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Should you be buying fixer upper homes? How do you evaluate the investment?
I have many investor clients and first time home buyers that are looking for fixer upper homes thinking that they are a good buy. My investors are all cash. They want to buy, fix it up and flip it back on the market for sale. First-time buyers need to be aware that you will most likely be competing against an all-cash buyer.
One of the most important things you need to do is to figure out how much it will cost to repair the home. How much work does the property need? Are you going to do it yourself or do you have a construction crew?
Evaluating Fixer Upper Homes
I have one investor who has an excel spreadsheet that helps her figure out the rate of return on her investment (ROI). When I enter the cost of the property, estimated expenses to fix it up and the future value, her program yields a percentage ROI. If it is at 10% or close, then she buys. This is her inside secret for buying fixer upper homes…ssh.
Some home buyers think that a home that needs cosmetic repairs will cost them hundreds of thousands of dollars, when it may just need carpet and paint. An inexpensive fix.
Does Your Fixer Upper Need Kitchen Cabinets or a Full Remodel?
If the house needs a kitchen to make it perfect, go evaluate the expense at Home Depot, or Lowes home improvement stores. The cost of updating the kitchen or could be only a few thousand dollars not hundreds of thousands. It just depends on damages or how outdated is the home when you see it.
What to Look For When You Walk Through a Home for the First Time?
There is an excitement of viewing homes whether they are fixer uppers or not. I suggest that you look at the house in a number of ways to evaluate it.
Rate each part on a scale of 1 to 10 based on condition. Where a 10 is perfect and a 1 is not. Write down what you observe. Ask your Realtor® questions.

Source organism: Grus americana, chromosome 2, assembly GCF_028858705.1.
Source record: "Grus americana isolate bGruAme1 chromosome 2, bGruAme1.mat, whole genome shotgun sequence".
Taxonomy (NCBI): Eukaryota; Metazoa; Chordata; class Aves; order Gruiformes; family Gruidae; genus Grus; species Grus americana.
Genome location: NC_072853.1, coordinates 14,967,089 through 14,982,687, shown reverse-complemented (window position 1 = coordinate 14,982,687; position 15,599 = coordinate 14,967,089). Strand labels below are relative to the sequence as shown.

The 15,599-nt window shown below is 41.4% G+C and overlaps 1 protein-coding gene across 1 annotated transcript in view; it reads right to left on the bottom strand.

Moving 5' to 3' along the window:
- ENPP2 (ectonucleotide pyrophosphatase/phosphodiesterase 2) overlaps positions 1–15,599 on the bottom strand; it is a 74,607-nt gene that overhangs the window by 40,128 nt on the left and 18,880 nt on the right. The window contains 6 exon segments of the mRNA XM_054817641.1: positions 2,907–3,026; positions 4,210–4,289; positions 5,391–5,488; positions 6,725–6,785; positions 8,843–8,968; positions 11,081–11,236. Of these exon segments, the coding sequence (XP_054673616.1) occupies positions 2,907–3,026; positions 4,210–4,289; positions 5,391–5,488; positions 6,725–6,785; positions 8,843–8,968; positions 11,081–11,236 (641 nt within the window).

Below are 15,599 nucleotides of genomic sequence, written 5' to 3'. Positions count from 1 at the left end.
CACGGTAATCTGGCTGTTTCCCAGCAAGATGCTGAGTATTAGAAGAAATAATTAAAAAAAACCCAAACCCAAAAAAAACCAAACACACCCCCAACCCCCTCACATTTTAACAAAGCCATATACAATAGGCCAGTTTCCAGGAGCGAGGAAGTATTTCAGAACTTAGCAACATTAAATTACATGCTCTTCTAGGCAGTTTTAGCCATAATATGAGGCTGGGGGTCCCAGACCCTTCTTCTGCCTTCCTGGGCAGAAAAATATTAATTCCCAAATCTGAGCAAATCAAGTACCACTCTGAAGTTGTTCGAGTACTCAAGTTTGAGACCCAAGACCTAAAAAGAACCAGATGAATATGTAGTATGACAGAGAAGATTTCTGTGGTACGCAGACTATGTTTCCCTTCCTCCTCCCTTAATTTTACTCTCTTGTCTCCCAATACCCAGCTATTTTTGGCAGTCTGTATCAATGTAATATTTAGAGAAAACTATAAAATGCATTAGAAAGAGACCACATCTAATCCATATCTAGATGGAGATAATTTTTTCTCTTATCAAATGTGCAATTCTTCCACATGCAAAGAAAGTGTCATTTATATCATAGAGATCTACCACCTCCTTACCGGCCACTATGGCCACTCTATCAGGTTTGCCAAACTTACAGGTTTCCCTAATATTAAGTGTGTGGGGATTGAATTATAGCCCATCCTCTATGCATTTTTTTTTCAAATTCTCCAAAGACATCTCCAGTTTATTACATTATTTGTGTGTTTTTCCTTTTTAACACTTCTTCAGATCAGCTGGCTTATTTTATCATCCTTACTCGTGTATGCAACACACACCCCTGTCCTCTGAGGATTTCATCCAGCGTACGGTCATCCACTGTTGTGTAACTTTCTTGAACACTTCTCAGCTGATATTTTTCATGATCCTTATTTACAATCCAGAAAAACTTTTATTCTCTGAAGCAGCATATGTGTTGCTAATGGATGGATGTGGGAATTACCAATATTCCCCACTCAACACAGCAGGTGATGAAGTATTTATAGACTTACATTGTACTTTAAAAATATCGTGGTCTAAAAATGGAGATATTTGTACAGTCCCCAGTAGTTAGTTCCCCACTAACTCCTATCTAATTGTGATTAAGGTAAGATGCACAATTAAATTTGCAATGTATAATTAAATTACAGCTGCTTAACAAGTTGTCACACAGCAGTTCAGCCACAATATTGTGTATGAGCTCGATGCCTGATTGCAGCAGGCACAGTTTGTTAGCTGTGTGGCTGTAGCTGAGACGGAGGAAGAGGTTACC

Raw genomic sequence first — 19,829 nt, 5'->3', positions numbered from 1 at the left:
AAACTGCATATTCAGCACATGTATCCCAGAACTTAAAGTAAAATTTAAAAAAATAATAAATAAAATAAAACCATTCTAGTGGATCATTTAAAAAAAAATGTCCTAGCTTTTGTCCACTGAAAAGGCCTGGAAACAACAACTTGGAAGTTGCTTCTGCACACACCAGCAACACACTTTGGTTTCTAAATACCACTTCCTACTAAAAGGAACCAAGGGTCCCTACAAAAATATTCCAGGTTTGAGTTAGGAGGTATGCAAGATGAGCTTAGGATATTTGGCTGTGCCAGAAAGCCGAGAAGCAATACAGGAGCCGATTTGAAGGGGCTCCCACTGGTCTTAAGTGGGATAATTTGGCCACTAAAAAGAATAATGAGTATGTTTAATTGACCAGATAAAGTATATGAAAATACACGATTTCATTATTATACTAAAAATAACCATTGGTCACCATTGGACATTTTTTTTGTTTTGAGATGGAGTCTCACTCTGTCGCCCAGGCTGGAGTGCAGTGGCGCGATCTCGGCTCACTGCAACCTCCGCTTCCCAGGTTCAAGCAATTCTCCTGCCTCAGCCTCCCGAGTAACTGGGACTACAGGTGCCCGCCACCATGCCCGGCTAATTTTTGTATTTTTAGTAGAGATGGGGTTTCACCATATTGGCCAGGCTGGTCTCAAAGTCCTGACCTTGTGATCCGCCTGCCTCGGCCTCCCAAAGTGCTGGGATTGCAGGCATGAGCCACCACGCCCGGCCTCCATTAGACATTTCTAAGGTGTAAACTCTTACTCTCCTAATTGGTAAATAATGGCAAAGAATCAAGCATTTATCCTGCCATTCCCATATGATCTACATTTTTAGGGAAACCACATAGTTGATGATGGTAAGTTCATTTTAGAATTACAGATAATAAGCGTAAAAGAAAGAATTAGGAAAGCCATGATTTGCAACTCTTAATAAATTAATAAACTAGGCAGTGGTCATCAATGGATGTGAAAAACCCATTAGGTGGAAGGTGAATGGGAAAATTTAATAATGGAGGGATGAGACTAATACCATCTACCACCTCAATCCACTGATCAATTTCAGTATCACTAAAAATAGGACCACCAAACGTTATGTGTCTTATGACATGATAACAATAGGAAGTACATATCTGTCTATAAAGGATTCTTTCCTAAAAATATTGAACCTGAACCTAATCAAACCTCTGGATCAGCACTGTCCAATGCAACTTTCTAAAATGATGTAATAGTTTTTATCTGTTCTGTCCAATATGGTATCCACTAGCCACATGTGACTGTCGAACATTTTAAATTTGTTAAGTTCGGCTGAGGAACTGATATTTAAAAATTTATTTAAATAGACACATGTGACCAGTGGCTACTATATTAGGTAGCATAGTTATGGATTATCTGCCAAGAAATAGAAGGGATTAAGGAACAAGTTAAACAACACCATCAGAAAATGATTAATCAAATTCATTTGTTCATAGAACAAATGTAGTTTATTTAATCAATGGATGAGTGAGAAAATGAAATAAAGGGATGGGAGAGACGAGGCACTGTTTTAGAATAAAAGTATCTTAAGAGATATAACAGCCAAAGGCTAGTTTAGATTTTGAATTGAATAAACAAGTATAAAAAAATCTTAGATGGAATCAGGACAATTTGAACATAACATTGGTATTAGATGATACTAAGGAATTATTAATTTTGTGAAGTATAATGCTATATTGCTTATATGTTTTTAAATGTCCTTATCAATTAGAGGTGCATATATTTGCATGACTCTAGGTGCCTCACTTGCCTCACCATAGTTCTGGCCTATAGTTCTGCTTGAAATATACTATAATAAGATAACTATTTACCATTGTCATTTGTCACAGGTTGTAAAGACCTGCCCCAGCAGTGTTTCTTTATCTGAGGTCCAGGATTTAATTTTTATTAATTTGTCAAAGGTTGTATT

Walk through the home and look at the floor plan. Does it flow or not? Would that have to be changed to make it more sellable if you are buying to resell it?
Look at the walls and ceilings. Do you see any water damage or something that is just not right looking?
Go into the kitchen and look under the sink. Do you see any water damage there? In fact, look under the sink in all bathrooms too.
Observe the flooring. Does it look like it needs to be replaced? Is the floor level?
Check the electrical panel or have a home inspector or contractor do it.
- When you look at the roof from the outside, are the shingle layers flat or starting to peel or bow? You may need to call a roofer during escrow to assess the cost of a new roof.
During Escrow You Can Inspect the Fixer Upper Property More Thoroughly
When you are in Escrow with an accepted offer on a fixer-upper, the seller will be providing you with disclosure documents to review. During the escrow period, most of the time, you and your home inspector can, with the seller’s permission, check out the property more thoroughly.
Have your home inspector or contractor during this time, evaluate the foundation of the property. This could be a deal breaker for some home buyers. I have investors that love foundation problems.
If the property is on a slope, you want to have a geologist or another appropriate professional evaluate the stability of the slope.
Permits: you can go to City Hall and talk to them about permits on the property. Just give them the address and check to see what has been done that the property. “Jay, will you do this for me?” No. It is better that you go and talk to the appropriate parties.
Get a Termite Report from a local termite company and evaluate the report and expenses.
A plumber can evaluate the pipes at the property after the home inspector gives you some wisdom about them.
Some properties are a mess and the seller may want you to check them out before writing an offer. Each property is different. I will update you as to the best practice for the type of property and situation for that property.
In California, there is a Buyer Inspection Advisory document that shares with you ways to inspect a property for sale. If you choose to hire a home inspector, you will be paying them to create a report of findings.
All California real estate is sold “as-is” in its present physical condition. The seller is not obligated per our purchase contracts to fix any item that is not working.
Keep this in mind when buying real estate.
Please Be Prepared When You are Buying Fixer Upper Homes
Bring your checklist. Know what you are doing and what to look out for. Your Realtor® is your advisor and keep help you with all of the details. I truly want you to make a good investment in your next home to keep or to fix up and resell.